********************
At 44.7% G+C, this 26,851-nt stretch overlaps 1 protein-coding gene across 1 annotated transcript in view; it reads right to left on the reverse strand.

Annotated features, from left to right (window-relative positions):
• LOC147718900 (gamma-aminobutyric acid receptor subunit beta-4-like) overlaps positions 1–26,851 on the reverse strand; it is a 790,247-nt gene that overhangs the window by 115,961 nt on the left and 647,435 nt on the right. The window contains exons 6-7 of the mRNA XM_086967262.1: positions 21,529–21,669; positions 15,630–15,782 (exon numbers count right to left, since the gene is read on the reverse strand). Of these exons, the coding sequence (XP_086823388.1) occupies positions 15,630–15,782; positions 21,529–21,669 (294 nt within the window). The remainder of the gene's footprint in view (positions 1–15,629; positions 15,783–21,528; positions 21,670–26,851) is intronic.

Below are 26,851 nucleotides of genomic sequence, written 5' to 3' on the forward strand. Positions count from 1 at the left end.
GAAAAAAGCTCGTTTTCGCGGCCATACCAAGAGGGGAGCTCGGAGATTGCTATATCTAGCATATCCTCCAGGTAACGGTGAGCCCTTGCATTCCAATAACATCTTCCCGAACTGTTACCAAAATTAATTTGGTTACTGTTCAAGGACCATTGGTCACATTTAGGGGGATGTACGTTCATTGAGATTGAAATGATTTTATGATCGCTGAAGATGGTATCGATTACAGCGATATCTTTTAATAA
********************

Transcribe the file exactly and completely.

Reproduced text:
At 44.7% G+C, this 26,851-nt stretch overlaps 1 protein-coding gene across 1 annotated transcript in view; it reads right to left on the reverse strand.

Annotated features, from left to right (window-relative positions):
• LOC147718900 (gamma-aminobutyric acid receptor subunit beta-4-like) overlaps positions 1–26,851 on the reverse strand; it is a 790,247-nt gene that overhangs the window by 115,961 nt on the left and 647,435 nt on the right. The window contains exons 6-7 of the mRNA XM_086967262.1: positions 21,529–21,669; positions 15,630–15,782 (exon numbers count right to left, since the gene is read on the reverse strand). Of these exons, the coding sequence (XP_086823388.1) occupies positions 15,630–15,782; positions 21,529–21,669 (294 nt within the window). The remainder of the gene's footprint in view (positions 1–15,629; positions 15,783–21,528; positions 21,670–26,851) is intronic.

Below are 26,851 nucleotides of genomic sequence, written 5' to 3' on the forward strand. Positions count from 1 at the left end.
GAAAAAAGCTCGTTTTCGCGGCCATACCAAGAGGGGAGCTCGGAGATTGCTATATCTAGCATATCCTCCAGGTAACGGTGAGCCCTTGCATTCCAATAACATCTTCCCGAACTGTTACCAAAATTAATTTGGTTACTGTTCAAGGACCATTGGTCACATTTAGGGGGATGTACGTTCATTGAGATTGAAATGATTTTATGATCGCTGAAGATGGTATCGATTACAGCGATATCTTTTAATAA